FABIO Capello is emerging as an increasingly serious contender to become the next manager of Liverpool.
Liverpool interviewed Wigan Athletic’s Roberto Martinez on Sunday and are working their way through a long-list of potential candidates but the possibility of trying to employ Capello is being discussed with increased seriousness.
Despite his denial, before Saturday’s Champions League final, that he had been in contact with Chelsea, Capello’s camp have made it clear that he would be interested in the Stamford Bridge job and he has been pushing to be approached.
The 65 year-old Italian is not, at present, a serious candidate for Chelsea and also has two extremely lucrative offers on the table to coach in the Middle East — one to become the head coach of the United Arab Emirates national team and another to work in Qatar – but has also stated he would like to work in England.
He closely followed whether Harry Redknapp would succeed him as manager of England in case a vacancy arose at Tottenham Hotspur and while Capello’s preference would be to work in London, he would give serious consideration should Liverpool make an approach.
However, he would also be very expensive and although Liverpool are unlikely to want to match his wage demands, and the scale of transfer budget he would require, talks could still take place in the hope of persuading him to accept the job on a shorter-term, two-year contract.
There is real concern that with no chief executive and no sporting director, there is a lack of real leadership at Liverpool, and a strong character such as Capello might steady matters.
Liverpool have confirmed that Capello is on their list of candidates in what is becoming an increasingly chaotic recruitment process to succeed Kenny Dalglish, who was sacked last week.
Former Chelsea manager Andre Villas-Boas would appear to be the outstanding candidate but at the Portuguese Cup final on Sunday between his former club Academica and Sporting, he told local broadcasters: “I’m still choosing the right project and that decision will take the necessary time.”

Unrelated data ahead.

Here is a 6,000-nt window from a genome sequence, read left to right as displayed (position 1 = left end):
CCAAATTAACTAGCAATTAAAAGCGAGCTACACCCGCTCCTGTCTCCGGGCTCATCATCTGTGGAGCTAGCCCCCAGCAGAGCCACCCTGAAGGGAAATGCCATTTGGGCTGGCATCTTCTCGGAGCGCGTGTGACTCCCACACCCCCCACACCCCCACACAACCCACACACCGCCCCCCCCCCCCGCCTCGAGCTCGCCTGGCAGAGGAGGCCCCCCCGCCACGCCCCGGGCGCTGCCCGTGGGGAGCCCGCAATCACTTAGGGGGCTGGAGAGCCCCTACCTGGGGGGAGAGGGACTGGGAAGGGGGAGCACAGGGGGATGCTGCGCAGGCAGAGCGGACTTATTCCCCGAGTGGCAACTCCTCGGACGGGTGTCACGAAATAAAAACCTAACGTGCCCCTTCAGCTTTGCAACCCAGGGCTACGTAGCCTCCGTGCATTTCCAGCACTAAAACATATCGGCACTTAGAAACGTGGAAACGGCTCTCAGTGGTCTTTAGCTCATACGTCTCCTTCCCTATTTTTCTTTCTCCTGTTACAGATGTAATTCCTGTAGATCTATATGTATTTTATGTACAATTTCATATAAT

Villas-Boas knows that, after his bruising experience at Chelsea, his next move is crucial and has to work.
It would appear that Liverpool’s owners, the Fenway Sports Group, are unsure of the type of manager they want to employ given their varied list of targets and the number of potential candidates who are ruling themselves out. The latest of those, to add to Swansea City’s Brendan Rodgers and Borussia Dortmund’s Jurgen Klopp, was Frank de Boer, who has won two successive league titles with Ajax.
“I am honoured by the request [from Liverpool] but I have only just started with Ajax,” he told the Dutch newspaper De Telegraaf. “In Amsterdam, we are on a new path and I, along with Wim Jonk and Dennis Bergkamp – my colleagues on the technical side – want to bring success. That’s why I will stay loyal to Ajax in the coming years.”
There is little hope of securing Pep Guardiola, who was also on Liverpool’s original eight-strong short-list which has grown and shortened in recent days.
Martinez was granted permission to speak to Liverpool last week with Wigan owner Dave Whelan going public with the request. The 38 year-old met Liverpool officials and then flew to Spain before, yesterday, heading off on a holiday to Barbados. Although the Spaniard is admired by the club, the lack of support for him among the supporters may be key in him not getting the job.
It is also thought that, despite the high-profile nature of his involvement in the process so far, Martinez does not feel he will be chosen.
Other candidates keep emerging — and some then disappearing — in the hunt for Liverpool’s new manager.
Louis Van Gaal is also strongly interested and the former Barcelona coach — who has recently left both Ajax and Bayern Munich in difficult circumstances — would be a similarly strong and didactic character to Capello and, again, would not appear to fit the apparent job brief of a younger coach.
Bert Van Marwijk, the coach of Holland who has previously been in charge of Borussia Dortmund and Feyenoord, is also continuing to be mentioned while the Liverpool owners admire Marseille coach Didier Deschamps, having interviewed him previously.
Another intriguing name to havesurfaced is that of the former Tottenham Hotspur and Germany striker Jürgen Klinsmann, now the national manager of the USA, who also endured a difficult time as coach of Bayern, but was touted as a potential Liverpool manager when the club’s former American owners were in charge.
Liverpool may believe their history will be enough to sell the club to the world’s top managers after parting company with Kenny Dalglish, but the names on their 'shortlist’ are changing rapidly after a string of rejections. Ajax’s Frank de Boer, and Jurgen Klopp, of Borussia Dortmund, have now joined Swansea’s Brendan Rodgers in ruling themselves out.